5.2. Comparative genome analysis within the species Paenibacillus larvae using suppression subtractive hybridization

Suppression subtractive hybridization (SSH) is a powerful tool for elucidating genomic sequence differences among closely related bacteria. SSH is a PCR-based DNA subtraction method which was originally developed for generating differentially regulated or tissue-specific cDNA probes and libraries (Diatchenko et al., 1996). However, it has also been successfully adapted for bacteria, especially for the identification of genes that contribute to the virulence of bacterial organisms (Akopyants et al., 1998). For example, SSH has been successfully employed to compare genomes of pathogenic and non-pathogenic (Janke et al., 2001; Reckseidler et al., 2001) or virulent and avirulent strains of bacterial pathogens (Zhang et al., 2000). SSH has also led to the identification of pathogenicity islands (Hacker et al., 1997) in infectious bacteria (Agron et al., 2002). Recently, SSH analysis of all four genotypes of P. larvae led to the identification of putative virulence factors like potent antibiotics belonging to the class of non-ribosomal peptides and polyketides as well as several toxins and cytolysins (Fünfhaus et al., 2009).

The principle of any SSH analysis is that one genome putatively containing additional genes (the so-called ‘driver’) is subtracted from the other genome (‘tester’) with the result that  the additional sequences specific to the tester remain and can be visualized via PCR. For SSH analysis, genomic DNA of P. larvae grown in liquid culture of brain heart infusion broth (BHI broth, see section 3.1. for recipe) is used. Since the quality of the genomic DNA is of crucial importance, special kits for DNA extraction of Gram-positive bacteria (e.g. MasterPure Gram Positive DNA Purification Kit, Epicentre Biotechnologies) to isolate P. larvae DNA are recommended. The following protocol for SSH is based on the protocols published by Akopyants et al. (1998) using the PCR-Select Bacterial Genome Subtraction Kit (BD Clontech). SSH consists of two consecutive phases, the hybridization and the amplification. Within the phase of hybridization, the genomic DNA extracted from the ‘driver’ strain is hybridized with DNA extracted from the ‘tester’ strain. Sequences that are present in the tester strain but missing in the driver strain are then isolated in the amplification phase in which target genomic DNA fragments are amplified, while  amplification of non-target DNA is simultaneously suppressed using the suppression PCR effect (Siebert et al., 1995).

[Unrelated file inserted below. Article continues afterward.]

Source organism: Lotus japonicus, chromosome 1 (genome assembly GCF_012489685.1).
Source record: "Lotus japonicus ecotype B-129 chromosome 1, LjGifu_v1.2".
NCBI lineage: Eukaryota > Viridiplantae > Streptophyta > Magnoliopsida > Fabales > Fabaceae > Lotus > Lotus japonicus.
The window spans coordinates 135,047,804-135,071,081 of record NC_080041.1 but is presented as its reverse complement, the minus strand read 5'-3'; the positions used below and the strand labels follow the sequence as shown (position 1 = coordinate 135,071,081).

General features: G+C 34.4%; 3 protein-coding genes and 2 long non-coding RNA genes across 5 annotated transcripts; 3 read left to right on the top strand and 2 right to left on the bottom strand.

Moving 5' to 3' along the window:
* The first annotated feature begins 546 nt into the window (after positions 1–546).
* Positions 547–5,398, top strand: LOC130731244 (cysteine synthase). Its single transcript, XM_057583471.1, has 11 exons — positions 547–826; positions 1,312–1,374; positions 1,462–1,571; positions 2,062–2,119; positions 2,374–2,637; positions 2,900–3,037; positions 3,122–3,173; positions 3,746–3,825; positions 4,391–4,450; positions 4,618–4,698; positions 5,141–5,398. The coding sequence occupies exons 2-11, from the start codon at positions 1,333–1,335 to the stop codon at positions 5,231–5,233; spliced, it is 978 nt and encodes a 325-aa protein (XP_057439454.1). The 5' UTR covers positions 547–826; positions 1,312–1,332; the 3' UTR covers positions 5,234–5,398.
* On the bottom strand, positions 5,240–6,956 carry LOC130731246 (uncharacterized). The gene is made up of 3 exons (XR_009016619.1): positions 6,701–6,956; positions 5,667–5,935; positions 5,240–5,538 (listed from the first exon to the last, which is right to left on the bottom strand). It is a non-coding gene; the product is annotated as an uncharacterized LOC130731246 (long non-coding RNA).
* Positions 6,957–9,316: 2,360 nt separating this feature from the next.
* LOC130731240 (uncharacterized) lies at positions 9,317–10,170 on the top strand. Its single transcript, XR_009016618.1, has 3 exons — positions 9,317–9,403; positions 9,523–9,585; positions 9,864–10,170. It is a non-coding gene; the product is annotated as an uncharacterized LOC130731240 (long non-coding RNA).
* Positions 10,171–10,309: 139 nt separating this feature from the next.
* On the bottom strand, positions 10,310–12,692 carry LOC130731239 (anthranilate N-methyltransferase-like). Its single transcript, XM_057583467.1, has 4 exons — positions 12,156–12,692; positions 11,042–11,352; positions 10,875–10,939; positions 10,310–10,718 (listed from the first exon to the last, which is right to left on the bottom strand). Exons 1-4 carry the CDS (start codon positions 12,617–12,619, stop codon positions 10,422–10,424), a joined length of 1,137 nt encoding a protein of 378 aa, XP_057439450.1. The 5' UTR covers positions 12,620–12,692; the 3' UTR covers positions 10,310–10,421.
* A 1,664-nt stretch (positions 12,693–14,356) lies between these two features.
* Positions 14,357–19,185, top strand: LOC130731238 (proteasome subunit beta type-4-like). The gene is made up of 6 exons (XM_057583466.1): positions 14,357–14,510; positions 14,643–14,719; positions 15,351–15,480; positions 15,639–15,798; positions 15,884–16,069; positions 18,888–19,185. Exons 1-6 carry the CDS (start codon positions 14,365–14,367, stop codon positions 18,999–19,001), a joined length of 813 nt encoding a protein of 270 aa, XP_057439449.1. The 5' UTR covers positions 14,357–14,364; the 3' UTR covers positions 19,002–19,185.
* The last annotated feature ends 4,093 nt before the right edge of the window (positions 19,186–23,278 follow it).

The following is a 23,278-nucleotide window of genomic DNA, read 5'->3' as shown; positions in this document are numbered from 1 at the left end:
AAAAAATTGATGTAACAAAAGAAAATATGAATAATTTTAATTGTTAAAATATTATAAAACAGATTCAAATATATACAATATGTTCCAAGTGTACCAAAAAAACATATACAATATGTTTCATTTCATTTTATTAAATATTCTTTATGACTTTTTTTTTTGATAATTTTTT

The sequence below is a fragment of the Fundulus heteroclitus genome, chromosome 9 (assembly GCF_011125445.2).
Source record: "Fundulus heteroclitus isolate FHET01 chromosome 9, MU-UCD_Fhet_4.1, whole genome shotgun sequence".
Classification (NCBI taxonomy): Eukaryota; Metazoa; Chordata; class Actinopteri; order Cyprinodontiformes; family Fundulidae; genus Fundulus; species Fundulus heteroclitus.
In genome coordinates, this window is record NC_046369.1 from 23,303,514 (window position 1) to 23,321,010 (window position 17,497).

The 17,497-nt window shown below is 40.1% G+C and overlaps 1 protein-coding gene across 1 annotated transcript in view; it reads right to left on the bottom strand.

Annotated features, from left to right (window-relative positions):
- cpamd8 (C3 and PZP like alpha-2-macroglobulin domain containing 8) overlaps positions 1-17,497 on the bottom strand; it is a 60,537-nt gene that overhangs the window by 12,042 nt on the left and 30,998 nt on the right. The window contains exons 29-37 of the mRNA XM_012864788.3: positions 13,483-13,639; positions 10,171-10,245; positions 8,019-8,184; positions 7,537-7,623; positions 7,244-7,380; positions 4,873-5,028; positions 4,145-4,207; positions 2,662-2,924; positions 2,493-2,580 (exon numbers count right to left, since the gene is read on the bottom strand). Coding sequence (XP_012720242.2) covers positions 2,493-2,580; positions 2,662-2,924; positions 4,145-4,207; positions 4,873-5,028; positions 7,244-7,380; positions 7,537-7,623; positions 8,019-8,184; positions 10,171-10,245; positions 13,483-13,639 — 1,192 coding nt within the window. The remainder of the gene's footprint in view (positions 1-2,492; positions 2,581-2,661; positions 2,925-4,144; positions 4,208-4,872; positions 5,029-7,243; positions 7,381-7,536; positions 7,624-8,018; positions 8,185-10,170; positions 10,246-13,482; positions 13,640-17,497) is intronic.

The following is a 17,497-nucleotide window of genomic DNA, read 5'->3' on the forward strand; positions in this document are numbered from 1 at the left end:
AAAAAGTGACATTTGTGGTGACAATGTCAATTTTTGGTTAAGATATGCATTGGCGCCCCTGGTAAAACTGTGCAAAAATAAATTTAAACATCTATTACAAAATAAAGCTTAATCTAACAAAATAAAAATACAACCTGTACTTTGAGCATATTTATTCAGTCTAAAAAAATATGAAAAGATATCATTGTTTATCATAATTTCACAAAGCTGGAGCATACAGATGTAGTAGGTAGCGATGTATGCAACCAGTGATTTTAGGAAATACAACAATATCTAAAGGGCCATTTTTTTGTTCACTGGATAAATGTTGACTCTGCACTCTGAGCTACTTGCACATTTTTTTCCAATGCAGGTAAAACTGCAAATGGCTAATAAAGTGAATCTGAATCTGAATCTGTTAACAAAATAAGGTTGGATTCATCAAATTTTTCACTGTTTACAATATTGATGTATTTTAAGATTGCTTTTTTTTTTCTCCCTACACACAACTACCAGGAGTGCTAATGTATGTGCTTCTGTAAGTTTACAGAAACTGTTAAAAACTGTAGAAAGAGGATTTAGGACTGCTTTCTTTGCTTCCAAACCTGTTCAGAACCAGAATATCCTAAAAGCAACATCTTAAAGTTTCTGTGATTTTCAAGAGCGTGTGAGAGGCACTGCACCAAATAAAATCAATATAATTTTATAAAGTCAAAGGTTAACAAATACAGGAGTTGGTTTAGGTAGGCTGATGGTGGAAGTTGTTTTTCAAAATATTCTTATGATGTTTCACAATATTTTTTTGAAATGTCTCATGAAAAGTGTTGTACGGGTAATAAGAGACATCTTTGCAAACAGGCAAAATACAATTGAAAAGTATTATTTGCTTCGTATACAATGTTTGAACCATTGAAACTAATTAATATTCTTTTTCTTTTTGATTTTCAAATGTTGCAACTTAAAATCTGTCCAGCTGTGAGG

The protocol for the comparison of P. larvae genotypes involves the following steps:

  1. Following the manufacturer’s protocol, digest the isolated DNA from both genomes using restriction enzyme RsaI, which has a recognition sequence of only four bases.
    Since this sequence occurs often in the genome of P. larvae, a high fragmentation of the bacterial DNA (100 to 1000 bp) with blunt ends is achieved.